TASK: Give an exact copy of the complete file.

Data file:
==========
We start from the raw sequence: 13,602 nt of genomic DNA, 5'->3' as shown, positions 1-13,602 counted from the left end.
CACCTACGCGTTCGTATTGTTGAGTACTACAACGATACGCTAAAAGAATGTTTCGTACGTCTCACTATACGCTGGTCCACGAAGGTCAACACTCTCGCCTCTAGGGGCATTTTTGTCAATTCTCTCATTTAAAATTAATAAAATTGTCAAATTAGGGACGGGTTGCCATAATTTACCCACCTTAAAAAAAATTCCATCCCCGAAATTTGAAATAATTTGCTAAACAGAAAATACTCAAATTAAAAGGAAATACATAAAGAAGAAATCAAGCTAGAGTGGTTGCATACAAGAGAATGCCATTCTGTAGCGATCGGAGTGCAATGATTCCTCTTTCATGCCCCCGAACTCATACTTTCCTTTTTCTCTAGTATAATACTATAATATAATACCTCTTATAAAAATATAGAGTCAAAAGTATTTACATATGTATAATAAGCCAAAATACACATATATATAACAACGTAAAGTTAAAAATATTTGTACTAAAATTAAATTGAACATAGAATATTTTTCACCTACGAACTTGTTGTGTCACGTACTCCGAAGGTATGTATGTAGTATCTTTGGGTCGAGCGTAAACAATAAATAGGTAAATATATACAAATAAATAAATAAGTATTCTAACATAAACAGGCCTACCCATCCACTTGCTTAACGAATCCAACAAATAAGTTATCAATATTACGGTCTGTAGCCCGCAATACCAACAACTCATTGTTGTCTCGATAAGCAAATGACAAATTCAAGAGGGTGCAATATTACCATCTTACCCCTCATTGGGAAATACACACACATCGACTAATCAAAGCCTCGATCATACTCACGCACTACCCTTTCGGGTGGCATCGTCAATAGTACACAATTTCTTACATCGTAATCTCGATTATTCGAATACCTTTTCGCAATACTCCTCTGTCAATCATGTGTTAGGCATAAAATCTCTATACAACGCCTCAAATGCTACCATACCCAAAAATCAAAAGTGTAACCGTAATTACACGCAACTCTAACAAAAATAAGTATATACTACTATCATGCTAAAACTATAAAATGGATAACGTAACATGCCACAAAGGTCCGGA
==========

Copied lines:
We start from the raw sequence: 13,602 nt of genomic DNA, 5'->3' as shown, positions 1-13,602 counted from the left end.
CACCTACGCGTTCGTATTGTTGAGTACTACAACGATACGCTAAAAGAATGTTTCGTACGTCTCACTATACGCTGGTCCACGAAGGTCAACACTCTCGCCTCTAGGGGCATTTTTGTCAATTCTCTCATTTAAAATTAATAAAATTGTCAAATTAGGGACGGGTTGCCATAATTTACCCACCTTAAAAAAAATTCCATCCCCGAAATTTGAAATAATTTGCTAAACAGAAAATACTCAAATTAAAAGGAAATACATAAAGAAGAAATCAAGCTAGAGTGGTTGCATACAAGAGAATGCCATTCTGTAGCGATCGGAGTGCAATGATTCCTCTTTCATGCCCCCGAACTCATACTTTCCTTTTTCTCTAGTATAATACTATAATATAATACCTCTTATAAAAATATAGAGTCAAAAGTATTTACATATGTATAATAAGCCAAAATACACATATATATAACAACGTAAAGTTAAAAATATTTGTACTAAAATTAAATTGAACATAGAATATTTTTCACCTACGAACTTGTTGTGTCACGTACTCCGAAGGTATGTATGTAGTATCTTTGGGTCGAGCGTAAACAATAAATAGGTAAATATATACAAATAAATAAATAAGTATTCTAACATAAACAGGCCTACCCATCCACTTGCTTAACGAATCCAACAAATAAGTTATCAATATTACGGTCTGTAGCCCGCAATACCAACAACTCATTGTTGTCTCGATAAGCAAATGACAAATTCAAGAGGGTGCAATATTACCATCTTACCCCTCATTGGGAAATACACACACATCGACTAATCAAAGCCTCGATCATACTCACGCACTACCCTTTCGGGTGGCATCGTCAATAGTACACAATTTCTTACATCGTAATCTCGATTATTCGAATACCTTTTCGCAATACTCCTCTGTCAATCATGTGTTAGGCATAAAATCTCTATACAACGCCTCAAATGCTACCATACCCAAAAATCAAAAGTGTAACCGTAATTACACGCAACTCTAACAAAAATAAGTATATACTACTATCATGCTAAAACTATAAAATGGATAACGTAACATGCCACAAAGGTCCGGA